1. The level of decentralisation in a country influences the ease of the replication process and might necessitate changes to the best practice – it is important that the transfer concept takes this into account;
  2. The careful development of the transfer concept is of great importance to the success of a replication: the specific concerns of a city have to be identified first, finding a best practice model to be copied was the second step. From this model, only the elements should be replicated which are actually relevant to the specific city;
  3. National coordinators can play a vital role in helping the pilot city succeed – not just by offering training and capacity building measures, but also by presenting best practice ideas and options to interested cities, helping them to develop their own concepts;
  4. It is important to spend time on changing the mindset of officials and staff. In many countries, officials are not used to a ‘bottom-up’ approach, so time and effort has to be invested in training and capacity building measures to achieve an institutional change. Even in municipalities were there was good support from the top, staff on lower levels found it difficult to change their working methods and ingrained structures;
  5. Innovative measures are needed to get all stakeholders in a municipality on board and to gain their support for a project. In Tra Vinh city, Vietnam, for example, discussion forums were organised for representatives of all stakeholders, since the concept of e-government was hard to understand for many local people.

Finally, during roundtable three, the LGAs had some innovative suggestions on how to support pilot cities, including:

  1. Making a showcase of success stories, i.e. displaying them prominently on websites, publications and during publicity events;
  2. To establish national/international databases of successful projects, which other LGUs/cities from various countries can access;
  3. To develop a rooster of experts across the region who can support aspiring pilot cities in their replication efforts;
  4. To set-up a ‘sister-to-sister’ programme between various LGUs to support each other – this was particularly a suggestion from the Philippines;
  5. Finally: to found an umbrella organisation to help move the concept of DELGOSEA onto a higher level – perhaps within the ASEAN framework?

Results/Lessons Learnt from the Midterm Evaluation

The presentation by the outside evaluator brought encouraging news: at the midway point, the project is on track – one is halfway and half of the results have been achieved, the cornerstones for the remaining results are well in place. The project is on its way to being a success story.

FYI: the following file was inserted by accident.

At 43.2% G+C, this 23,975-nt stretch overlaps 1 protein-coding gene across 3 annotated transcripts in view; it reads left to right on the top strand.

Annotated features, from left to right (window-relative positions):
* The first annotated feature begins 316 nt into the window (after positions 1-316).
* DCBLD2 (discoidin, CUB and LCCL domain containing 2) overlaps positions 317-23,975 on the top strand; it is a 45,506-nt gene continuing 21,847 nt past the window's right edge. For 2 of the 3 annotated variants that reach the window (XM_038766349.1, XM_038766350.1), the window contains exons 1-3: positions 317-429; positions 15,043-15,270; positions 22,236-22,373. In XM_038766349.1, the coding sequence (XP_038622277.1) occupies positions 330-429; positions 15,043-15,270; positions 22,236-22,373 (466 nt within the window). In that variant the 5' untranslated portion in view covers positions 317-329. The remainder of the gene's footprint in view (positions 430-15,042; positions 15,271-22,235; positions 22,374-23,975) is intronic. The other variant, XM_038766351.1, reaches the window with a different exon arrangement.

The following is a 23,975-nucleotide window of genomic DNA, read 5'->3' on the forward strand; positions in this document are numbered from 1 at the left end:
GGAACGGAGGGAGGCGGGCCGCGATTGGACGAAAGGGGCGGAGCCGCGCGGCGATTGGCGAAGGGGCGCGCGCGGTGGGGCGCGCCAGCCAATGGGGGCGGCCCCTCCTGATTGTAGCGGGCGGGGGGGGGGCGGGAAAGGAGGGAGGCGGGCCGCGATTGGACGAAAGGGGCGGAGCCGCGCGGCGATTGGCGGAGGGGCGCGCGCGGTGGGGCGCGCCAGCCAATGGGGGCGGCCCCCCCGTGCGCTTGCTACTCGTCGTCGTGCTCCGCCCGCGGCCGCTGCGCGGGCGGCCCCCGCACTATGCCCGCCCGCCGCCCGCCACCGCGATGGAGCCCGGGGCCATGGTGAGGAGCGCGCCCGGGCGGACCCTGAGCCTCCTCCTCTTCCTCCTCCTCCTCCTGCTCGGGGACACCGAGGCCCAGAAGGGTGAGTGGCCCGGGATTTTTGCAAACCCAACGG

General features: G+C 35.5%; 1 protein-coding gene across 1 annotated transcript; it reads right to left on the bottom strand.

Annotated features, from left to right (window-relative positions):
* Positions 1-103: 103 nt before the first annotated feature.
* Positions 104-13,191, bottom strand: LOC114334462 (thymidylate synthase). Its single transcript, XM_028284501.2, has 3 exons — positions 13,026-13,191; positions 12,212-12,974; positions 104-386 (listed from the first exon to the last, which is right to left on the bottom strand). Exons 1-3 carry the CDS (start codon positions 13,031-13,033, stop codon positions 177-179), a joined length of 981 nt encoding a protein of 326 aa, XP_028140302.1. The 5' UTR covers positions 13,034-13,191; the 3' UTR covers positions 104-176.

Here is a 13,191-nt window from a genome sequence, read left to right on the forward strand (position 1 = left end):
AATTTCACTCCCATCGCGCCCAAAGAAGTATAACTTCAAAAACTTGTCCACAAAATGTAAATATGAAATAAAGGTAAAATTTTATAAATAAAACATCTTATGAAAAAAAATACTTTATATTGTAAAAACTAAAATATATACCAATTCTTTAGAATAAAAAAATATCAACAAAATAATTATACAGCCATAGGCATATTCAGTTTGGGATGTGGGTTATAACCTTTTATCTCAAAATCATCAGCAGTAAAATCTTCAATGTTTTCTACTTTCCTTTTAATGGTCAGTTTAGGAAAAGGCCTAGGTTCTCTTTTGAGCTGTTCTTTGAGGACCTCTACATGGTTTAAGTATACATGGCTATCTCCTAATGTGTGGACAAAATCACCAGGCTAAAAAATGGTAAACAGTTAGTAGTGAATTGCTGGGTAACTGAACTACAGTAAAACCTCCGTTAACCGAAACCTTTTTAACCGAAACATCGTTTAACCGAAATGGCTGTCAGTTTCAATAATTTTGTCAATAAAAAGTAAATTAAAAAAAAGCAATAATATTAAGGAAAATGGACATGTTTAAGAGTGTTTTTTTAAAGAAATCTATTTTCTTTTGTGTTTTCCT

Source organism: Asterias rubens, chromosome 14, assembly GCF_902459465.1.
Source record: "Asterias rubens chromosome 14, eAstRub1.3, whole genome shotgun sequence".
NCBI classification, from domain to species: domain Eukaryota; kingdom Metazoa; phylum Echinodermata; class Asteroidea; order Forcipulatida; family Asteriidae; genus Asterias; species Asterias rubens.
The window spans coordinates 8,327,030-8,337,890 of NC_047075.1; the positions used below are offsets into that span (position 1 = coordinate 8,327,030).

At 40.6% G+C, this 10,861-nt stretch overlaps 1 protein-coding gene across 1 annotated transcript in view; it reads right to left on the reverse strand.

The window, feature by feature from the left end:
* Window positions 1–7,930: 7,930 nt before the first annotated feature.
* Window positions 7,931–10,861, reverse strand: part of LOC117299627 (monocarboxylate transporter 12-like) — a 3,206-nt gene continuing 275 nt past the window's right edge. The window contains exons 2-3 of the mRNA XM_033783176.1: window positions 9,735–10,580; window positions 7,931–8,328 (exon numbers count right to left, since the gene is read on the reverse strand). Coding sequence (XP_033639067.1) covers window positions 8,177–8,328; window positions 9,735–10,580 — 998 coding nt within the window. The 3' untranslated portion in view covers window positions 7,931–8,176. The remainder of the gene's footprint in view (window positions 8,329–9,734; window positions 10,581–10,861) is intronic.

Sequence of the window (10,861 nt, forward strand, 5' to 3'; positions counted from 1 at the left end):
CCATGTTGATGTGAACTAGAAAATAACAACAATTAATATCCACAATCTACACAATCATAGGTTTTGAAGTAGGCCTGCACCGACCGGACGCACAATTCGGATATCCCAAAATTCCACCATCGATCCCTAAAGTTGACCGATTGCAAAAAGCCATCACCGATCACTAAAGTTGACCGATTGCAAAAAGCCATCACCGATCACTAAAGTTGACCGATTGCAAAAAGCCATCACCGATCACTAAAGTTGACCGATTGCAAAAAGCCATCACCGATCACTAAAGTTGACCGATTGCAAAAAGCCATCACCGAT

What has been achieved so far is:

  • Best practices of democratic local governance are identified, analysed and described;
  • 10 LGAs of the 5 countries are motivated and capacitated to assist member municipalities in the adaptation and replication of BPs;
  • Transfer mechanisms are developed and models adapted, replication is taking place in 16 pilot municipalities in the 5 countries;
  • Partnerships on local and national levels between academic institutions, CSO-representatives and LAs are established.

The success is based on the following factors:

  • A sound intervention strategy, aiming at administrative reforms and decentralization, with cities and municipalities as strong actors – people are involved in the development process, shaping their own lives. Cities and municipalities join in LGAs, exert power on the national level and cooperate across borders;
  • A sound intervention logic, with activities building on each other, creating synergies and contributing to joint sustainable results;
  • Sound project management, with capacity in the centre (Manila) and in five national offices. There is sound planning, reporting, checking and correcting, a good communication strategies and appropriate methods and tools for intervention;
  • Local ownership: the replication of the best practices is carried out by the pilot cities themselves, they are taking responsibility for the action. The LGAs feel that DELGOSEA is their own project, they are developing their own strategies.

Schedule/Plans for the Coming Months of DELGOSEA

The DELGOSEA project still has 10 months to run, until the end of August 2012. The following activities are planned in the coming months:

  • Extensive project monitoring and sharing of lessons-learnt to accompany the pilot cities in their sustainable replication efforts;